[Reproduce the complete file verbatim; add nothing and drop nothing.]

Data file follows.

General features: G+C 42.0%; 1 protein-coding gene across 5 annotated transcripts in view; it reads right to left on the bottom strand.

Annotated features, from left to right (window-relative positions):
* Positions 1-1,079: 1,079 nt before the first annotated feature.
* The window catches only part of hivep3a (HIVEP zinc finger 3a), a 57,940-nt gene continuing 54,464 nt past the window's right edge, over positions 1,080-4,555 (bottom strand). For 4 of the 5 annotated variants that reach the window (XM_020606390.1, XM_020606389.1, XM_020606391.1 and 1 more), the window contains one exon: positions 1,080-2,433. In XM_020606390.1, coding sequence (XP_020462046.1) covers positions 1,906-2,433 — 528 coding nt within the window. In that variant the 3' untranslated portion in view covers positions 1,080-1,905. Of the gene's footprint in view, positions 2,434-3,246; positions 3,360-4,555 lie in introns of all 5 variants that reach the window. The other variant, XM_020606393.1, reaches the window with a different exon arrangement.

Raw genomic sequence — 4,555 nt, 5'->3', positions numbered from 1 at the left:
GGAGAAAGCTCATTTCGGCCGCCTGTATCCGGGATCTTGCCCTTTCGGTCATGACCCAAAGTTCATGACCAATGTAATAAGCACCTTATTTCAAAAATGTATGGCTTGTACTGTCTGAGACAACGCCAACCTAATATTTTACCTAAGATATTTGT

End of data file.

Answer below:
General features: G+C 42.0%; 1 protein-coding gene across 5 annotated transcripts in view; it reads right to left on the bottom strand.

Annotated features, from left to right (window-relative positions):
* Positions 1-1,079: 1,079 nt before the first annotated feature.
* The window catches only part of hivep3a (HIVEP zinc finger 3a), a 57,940-nt gene continuing 54,464 nt past the window's right edge, over positions 1,080-4,555 (bottom strand). For 4 of the 5 annotated variants that reach the window (XM_020606390.1, XM_020606389.1, XM_020606391.1 and 1 more), the window contains one exon: positions 1,080-2,433. In XM_020606390.1, coding sequence (XP_020462046.1) covers positions 1,906-2,433 — 528 coding nt within the window. In that variant the 3' untranslated portion in view covers positions 1,080-1,905. Of the gene's footprint in view, positions 2,434-3,246; positions 3,360-4,555 lie in introns of all 5 variants that reach the window. The other variant, XM_020606393.1, reaches the window with a different exon arrangement.

Raw genomic sequence — 4,555 nt, 5'->3', positions numbered from 1 at the left:
GGAGAAAGCTCATTTCGGCCGCCTGTATCCGGGATCTTGCCCTTTCGGTCATGACCCAAAGTTCATGACCAATGTAATAAGCACCTTATTTCAAAAATGTATGGCTTGTACTGTCTGAGACAACGCCAACCTAATATTTTACCTAAGATATTTGT